Useful Bible Studies > 2 Samuel Commentary > chapter 12
David hated cruelty (Psalm 26; Psalm 139:19-24). Especially he hated it when powerful people took advantage of weaker people. He had known many incidents of great cruelty during his life (for example, 1 Samuel 22:16-19 and 2 Samuel 21:1). His ambition was to make Israel into a country where no cruel person could use his authority against another person (Psalm 101).
However, when David himself became rich and powerful, he used his power in that same evil way. He slept with the wife of Uriah; then he arranged Uriah’s death so that nobody would know about his evil act. Of course, God knew. He sent Nathan to warn David. David was in great danger. By his evil acts, David was ruining his relationship with God. David was also destroying the good things that he had achieved as Israel’s king. David would not allow cruel and wicked people to have authority - but now he himself was behaving in a cruel and wicked manner.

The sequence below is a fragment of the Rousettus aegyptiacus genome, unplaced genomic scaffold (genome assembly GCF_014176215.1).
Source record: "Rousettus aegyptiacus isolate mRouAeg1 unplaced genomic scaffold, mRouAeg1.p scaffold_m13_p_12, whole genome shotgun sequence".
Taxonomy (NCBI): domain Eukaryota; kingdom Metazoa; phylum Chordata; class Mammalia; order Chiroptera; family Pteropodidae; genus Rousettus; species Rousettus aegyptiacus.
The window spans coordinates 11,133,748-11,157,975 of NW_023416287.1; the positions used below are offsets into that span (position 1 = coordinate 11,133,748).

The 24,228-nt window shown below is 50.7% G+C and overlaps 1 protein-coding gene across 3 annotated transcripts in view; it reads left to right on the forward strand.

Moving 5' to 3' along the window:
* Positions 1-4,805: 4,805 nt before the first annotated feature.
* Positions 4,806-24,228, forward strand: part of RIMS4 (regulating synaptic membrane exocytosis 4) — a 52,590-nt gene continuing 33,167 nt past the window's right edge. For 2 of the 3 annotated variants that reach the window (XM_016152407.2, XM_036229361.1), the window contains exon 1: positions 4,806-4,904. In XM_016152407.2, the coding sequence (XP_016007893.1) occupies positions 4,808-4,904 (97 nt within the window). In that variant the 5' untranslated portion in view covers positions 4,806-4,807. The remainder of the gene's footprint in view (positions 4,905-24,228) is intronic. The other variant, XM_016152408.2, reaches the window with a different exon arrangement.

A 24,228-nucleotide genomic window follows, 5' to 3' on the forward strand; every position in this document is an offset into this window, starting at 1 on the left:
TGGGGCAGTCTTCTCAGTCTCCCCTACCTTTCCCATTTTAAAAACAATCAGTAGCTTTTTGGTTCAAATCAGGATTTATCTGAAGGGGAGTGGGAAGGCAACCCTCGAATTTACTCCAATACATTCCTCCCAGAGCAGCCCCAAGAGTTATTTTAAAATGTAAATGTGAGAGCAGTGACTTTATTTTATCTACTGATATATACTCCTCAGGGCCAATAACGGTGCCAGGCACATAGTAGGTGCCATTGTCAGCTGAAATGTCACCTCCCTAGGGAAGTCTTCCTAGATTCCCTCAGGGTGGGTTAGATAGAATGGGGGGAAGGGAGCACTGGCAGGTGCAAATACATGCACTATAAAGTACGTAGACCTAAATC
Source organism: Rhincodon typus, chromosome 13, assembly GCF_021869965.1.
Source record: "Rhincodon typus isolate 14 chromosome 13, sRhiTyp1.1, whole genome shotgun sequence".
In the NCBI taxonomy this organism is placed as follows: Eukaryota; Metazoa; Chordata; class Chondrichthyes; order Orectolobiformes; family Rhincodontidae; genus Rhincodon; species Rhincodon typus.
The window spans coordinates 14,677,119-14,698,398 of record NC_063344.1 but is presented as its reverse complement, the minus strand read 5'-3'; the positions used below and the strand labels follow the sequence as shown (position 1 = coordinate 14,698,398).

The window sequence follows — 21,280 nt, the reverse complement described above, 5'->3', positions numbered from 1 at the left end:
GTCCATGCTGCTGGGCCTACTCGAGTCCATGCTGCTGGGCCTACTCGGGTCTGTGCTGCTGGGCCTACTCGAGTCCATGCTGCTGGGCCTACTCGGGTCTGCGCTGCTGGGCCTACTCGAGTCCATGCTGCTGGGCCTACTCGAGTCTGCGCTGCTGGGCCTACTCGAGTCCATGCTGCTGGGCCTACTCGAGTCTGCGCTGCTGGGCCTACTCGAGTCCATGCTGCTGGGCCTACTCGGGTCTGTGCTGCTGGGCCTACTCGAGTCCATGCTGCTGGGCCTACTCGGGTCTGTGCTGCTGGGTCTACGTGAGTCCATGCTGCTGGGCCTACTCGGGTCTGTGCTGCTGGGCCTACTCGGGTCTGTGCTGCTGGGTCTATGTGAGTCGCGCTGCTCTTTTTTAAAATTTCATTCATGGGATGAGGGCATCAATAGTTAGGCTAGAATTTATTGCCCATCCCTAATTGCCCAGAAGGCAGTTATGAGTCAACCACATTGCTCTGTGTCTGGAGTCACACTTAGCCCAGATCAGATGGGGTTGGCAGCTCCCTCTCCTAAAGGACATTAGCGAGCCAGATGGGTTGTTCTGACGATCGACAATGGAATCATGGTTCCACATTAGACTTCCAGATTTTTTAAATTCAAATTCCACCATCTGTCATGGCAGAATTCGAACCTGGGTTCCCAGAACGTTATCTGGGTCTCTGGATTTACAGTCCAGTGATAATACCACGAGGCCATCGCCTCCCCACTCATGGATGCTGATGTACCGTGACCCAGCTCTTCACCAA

Nathan appealed to David. David’s actions were like a rich man who stole a young sheep from a poor man for his meal. Nathan emphasised how evil and cruel this act was. A rich man can own as many sheep as he wants. A poor man may truly love his sheep, and keep it as a special pet. In such circumstances, it is a truly terrible act to steal the poor man’s only sheep.
Of course, David did not merely steal a sheep. He stole a man’s wife. That was an extremely bad act - but David’s actions were even worse. He had then arranged the man’s death. That was murder.
Next part: David's anger in judgment (2 Samuel 12:5-6)
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